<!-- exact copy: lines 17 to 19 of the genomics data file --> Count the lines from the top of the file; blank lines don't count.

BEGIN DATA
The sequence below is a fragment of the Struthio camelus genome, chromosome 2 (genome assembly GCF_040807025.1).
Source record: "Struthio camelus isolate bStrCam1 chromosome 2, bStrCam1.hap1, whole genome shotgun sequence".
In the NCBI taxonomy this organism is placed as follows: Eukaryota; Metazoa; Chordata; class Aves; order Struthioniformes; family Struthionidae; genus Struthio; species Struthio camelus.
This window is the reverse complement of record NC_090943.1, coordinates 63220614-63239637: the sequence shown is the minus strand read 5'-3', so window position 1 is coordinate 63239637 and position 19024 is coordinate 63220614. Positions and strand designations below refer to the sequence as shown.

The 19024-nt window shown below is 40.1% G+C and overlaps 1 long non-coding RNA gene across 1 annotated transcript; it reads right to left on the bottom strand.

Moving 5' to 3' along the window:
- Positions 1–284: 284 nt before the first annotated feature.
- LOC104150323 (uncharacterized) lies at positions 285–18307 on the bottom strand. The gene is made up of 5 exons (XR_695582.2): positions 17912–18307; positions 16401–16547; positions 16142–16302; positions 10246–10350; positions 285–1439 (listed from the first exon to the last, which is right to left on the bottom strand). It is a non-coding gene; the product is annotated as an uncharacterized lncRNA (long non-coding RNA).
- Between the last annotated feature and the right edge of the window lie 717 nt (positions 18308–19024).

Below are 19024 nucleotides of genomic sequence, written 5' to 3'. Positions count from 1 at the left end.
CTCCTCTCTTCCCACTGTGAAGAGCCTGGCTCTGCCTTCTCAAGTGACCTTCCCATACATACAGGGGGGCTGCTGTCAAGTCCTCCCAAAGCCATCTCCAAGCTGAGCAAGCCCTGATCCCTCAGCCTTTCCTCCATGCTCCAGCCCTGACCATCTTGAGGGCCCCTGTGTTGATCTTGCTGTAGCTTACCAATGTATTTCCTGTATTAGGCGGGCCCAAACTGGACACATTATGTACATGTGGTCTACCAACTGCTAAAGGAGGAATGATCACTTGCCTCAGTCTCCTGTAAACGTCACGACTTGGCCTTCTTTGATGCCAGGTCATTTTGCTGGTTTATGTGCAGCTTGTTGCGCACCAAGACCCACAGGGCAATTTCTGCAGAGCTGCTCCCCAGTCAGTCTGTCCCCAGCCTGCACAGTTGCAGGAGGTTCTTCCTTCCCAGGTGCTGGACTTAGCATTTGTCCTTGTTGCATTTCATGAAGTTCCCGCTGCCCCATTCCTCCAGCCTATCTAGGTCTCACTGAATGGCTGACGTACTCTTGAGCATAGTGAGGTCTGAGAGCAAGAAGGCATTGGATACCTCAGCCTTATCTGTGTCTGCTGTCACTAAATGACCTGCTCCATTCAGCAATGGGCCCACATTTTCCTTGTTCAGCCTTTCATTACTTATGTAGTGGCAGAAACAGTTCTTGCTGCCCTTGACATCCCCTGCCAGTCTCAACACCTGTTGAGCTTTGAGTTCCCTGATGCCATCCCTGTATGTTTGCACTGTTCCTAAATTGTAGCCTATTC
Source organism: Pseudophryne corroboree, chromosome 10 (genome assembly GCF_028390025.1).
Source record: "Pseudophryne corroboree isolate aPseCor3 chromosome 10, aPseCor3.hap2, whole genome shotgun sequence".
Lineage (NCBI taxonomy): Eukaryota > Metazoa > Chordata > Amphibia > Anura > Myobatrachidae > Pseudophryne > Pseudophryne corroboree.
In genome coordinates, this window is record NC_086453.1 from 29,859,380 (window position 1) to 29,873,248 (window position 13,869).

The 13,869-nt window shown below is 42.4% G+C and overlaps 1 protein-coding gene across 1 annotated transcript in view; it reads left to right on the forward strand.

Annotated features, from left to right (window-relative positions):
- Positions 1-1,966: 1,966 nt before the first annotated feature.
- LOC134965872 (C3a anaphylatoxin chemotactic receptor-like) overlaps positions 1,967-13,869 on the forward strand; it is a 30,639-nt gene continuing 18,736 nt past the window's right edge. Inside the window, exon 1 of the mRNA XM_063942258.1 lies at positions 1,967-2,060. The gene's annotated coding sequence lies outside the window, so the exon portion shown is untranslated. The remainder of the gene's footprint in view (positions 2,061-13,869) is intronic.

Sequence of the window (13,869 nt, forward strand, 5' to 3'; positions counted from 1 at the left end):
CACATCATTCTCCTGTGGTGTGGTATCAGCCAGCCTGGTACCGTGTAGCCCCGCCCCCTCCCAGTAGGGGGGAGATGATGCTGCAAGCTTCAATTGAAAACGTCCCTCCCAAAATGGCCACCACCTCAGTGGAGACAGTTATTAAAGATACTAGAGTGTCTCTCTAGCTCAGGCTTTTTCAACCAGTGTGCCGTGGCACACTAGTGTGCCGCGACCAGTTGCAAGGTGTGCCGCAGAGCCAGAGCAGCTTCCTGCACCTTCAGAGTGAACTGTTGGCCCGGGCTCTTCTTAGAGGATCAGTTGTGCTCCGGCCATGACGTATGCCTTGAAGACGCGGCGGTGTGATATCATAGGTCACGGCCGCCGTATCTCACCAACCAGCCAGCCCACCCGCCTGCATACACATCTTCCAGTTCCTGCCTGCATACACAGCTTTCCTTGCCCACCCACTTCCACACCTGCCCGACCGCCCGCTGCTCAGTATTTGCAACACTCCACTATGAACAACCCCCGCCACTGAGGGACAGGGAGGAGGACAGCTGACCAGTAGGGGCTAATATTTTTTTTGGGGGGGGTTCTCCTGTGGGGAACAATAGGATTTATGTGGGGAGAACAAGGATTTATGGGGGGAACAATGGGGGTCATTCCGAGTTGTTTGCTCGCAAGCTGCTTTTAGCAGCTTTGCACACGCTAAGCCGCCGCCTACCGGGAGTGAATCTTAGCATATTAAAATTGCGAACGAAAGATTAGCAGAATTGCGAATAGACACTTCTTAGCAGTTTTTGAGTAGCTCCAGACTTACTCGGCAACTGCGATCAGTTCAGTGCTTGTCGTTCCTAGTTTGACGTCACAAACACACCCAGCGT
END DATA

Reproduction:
Annotated features, from left to right (window-relative positions):
- Positions 1-1,966: 1,966 nt before the first annotated feature.
- LOC134965872 (C3a anaphylatoxin chemotactic receptor-like) overlaps positions 1,967-13,869 on the forward strand; it is a 30,639-nt gene continuing 18,736 nt past the window's right edge. Inside the window, exon 1 of the mRNA XM_063942258.1 lies at positions 1,967-2,060. The gene's annotated coding sequence lies outside the window, so the exon portion shown is untranslated. The remainder of the gene's footprint in view (positions 2,061-13,869) is intronic.